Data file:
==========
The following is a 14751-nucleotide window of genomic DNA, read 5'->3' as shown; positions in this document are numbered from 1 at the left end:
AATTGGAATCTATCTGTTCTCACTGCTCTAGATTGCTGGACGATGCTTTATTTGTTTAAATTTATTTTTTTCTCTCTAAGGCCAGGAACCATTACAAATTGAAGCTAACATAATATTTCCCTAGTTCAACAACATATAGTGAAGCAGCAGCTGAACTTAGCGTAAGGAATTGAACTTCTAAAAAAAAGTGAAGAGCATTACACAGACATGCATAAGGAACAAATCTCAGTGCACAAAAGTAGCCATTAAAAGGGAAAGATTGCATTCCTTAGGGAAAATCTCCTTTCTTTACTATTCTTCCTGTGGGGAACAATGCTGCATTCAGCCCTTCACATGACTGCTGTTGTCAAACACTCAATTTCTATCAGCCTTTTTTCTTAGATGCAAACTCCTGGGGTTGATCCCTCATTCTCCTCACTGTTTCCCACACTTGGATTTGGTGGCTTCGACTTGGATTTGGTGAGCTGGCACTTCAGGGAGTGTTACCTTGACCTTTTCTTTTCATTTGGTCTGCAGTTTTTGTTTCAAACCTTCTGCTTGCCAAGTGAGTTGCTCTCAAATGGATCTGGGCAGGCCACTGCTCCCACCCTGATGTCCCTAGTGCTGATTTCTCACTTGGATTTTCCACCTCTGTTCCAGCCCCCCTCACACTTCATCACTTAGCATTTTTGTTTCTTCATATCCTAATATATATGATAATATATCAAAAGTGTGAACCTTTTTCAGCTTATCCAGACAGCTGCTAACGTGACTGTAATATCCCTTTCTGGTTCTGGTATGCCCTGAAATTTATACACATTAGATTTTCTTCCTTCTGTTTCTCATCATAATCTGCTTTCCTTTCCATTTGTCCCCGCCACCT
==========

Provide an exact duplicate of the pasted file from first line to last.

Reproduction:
The following is a 14751-nucleotide window of genomic DNA, read 5'->3' as shown; positions in this document are numbered from 1 at the left end:
AATTGGAATCTATCTGTTCTCACTGCTCTAGATTGCTGGACGATGCTTTATTTGTTTAAATTTATTTTTTTCTCTCTAAGGCCAGGAACCATTACAAATTGAAGCTAACATAATATTTCCCTAGTTCAACAACATATAGTGAAGCAGCAGCTGAACTTAGCGTAAGGAATTGAACTTCTAAAAAAAAGTGAAGAGCATTACACAGACATGCATAAGGAACAAATCTCAGTGCACAAAAGTAGCCATTAAAAGGGAAAGATTGCATTCCTTAGGGAAAATCTCCTTTCTTTACTATTCTTCCTGTGGGGAACAATGCTGCATTCAGCCCTTCACATGACTGCTGTTGTCAAACACTCAATTTCTATCAGCCTTTTTTCTTAGATGCAAACTCCTGGGGTTGATCCCTCATTCTCCTCACTGTTTCCCACACTTGGATTTGGTGGCTTCGACTTGGATTTGGTGAGCTGGCACTTCAGGGAGTGTTACCTTGACCTTTTCTTTTCATTTGGTCTGCAGTTTTTGTTTCAAACCTTCTGCTTGCCAAGTGAGTTGCTCTCAAATGGATCTGGGCAGGCCACTGCTCCCACCCTGATGTCCCTAGTGCTGATTTCTCACTTGGATTTTCCACCTCTGTTCCAGCCCCCCTCACACTTCATCACTTAGCATTTTTGTTTCTTCATATCCTAATATATATGATAATATATCAAAAGTGTGAACCTTTTTCAGCTTATCCAGACAGCTGCTAACGTGACTGTAATATCCCTTTCTGGTTCTGGTATGCCCTGAAATTTATACACATTAGATTTTCTTCCTTCTGTTTCTCATCATAATCTGCTTTCCTTTCCATTTGTCCCCGCCACCT